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Italian culture has had profound effect on columnist

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When I worked for a large corporation in Manhattan, one of the executive secretaries became a good friend of mine. Ann was of Italian-American background, bright, witty and a delight. She had to be all those things — the company expected excellence from its employees.

One day, when I stopped by her desk, she looked up at me and said, “You know, you have an Italian soul.” She added that I was a stregone — Italian for “wizard.” Ann said this in all seriousness.

As far as I know, there are no Italians in my DNA makeup, although we have some in the family through marriage and they are all lovely people. But I suppose that somehow, from an early age, I was attracted to Italians.

When we moved from the Lower East Side to Borough Park in Brooklyn, that area was heavily Italian. Our landlords were Italian Americans; so was our barber. But it changed over the years. My former elementary school on 14th Avenue became a girls’ yeshiva about 30 years ago. This is the city that never sleeps, remember.

One of my best friends in those days was Peter Grillo, whose father owned a pizzeria on New Utrecht Avenue, around the corner from where we lived. Pizza became part of my life early on. I also remember Peter’s mother introducing me to wonderful sandwiches made with green grapes on Italian bread. The grapes may have come from their backyard. There were many grapevines and fig trees in the neighborhood.

Peter and I lost contact with each other when my family moved to Elmhurst, but my love of things Italian never ended. It grew stronger over time.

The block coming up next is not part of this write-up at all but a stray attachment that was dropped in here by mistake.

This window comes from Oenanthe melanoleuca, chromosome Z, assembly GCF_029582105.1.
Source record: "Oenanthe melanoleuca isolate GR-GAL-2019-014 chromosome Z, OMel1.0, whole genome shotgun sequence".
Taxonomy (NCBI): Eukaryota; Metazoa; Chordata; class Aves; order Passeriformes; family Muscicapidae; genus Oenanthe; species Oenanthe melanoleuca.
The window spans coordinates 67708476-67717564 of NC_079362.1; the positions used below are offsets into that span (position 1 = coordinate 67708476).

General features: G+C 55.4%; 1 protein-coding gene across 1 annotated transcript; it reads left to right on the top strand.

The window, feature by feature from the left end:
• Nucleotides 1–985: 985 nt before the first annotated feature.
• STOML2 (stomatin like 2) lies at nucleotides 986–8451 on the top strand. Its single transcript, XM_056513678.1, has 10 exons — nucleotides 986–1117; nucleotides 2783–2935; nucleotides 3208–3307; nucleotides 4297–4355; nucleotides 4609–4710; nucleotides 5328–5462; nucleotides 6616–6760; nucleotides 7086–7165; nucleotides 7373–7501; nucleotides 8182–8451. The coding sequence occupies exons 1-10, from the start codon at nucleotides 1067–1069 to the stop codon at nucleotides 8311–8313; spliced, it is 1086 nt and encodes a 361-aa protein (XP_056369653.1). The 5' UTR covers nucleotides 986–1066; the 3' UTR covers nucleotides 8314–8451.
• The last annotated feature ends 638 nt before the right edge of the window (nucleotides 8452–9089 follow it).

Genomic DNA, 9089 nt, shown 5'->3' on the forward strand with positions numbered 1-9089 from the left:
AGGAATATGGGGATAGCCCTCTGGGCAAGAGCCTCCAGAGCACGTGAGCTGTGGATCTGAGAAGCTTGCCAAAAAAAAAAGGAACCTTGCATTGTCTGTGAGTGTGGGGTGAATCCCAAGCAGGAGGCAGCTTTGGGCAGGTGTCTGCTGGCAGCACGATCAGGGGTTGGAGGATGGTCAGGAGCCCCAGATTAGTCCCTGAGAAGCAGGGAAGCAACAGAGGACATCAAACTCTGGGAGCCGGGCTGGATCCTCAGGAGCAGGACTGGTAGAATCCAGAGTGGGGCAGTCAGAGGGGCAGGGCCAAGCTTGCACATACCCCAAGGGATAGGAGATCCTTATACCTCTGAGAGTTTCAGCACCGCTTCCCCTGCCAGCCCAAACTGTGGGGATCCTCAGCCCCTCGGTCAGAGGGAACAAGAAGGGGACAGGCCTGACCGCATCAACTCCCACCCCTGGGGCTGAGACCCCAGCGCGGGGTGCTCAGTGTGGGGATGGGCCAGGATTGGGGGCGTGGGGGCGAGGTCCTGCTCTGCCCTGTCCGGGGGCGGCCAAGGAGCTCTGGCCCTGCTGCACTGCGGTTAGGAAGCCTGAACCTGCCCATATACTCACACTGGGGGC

One of my friends in Elmhurst was Stanley Corcelli, whose mother and father had a fruit and vegetable store on Queens Boulevard a few blocks from Grand Avenue. If I remember correctly, the family had an apartment in the rear of the store. Like the Grillos, they were kind to this fat, klutzy kid.

One of my dearest friends, since our U.S. Army days at Aberdeen Proving Ground, is the Rev. Peter Amadeus Fiore, now scholar in residence at Siena College. Pete is a distinguished Donne and Milton scholar, who holds a doctorate from the University of London. He helps with services at Ballston Spa and his sermons are gems. Some have been put together in a book.

I have had the privilege and pleasure of reading Pete’s work in manuscript. When I first met his family in upstate Glens Falls, his father and mother, immigrants from Italy, made me a part of the family immediately, as did his sister, Mary, and his brother, Joseph. I am honored to have known them.

I heard of Caruso from many people — although he was long gone when I was born — but my love of opera was sealed when I heard Licia Albanese and Beniamino Gigli on an album called “The Heart of La Boheme.” I was hooked on opera, and especially Puccini, from that moment.

Elaine and I have been to Italy twice and loved every moment. I missed our third planned trip because of an acute sciatica attack at the last moment, but I was glad Elaine was able to go with friends. The memories of Italy — especially Tuscany and Florence — will be with me forever.

Some years ago, a good friend of ours, a Flushing native who now lives in Manhattan, said to me after I told him I had seen Puccini’s glorious “Il Trittico,” which the Met premiered in 1918, that he thought “O mio babino caro,” from Gianni Schicchi, “is the most perfect aria ever.” I am not sure he is right, but as a lover of all things Italian, I am prepared to agree with him.

After all, I have it on good authority that I have an Italian soul and there are times when I really wish I could be a stregone!

Un poco tardi, pero buona festa Cristoforo Colombo!

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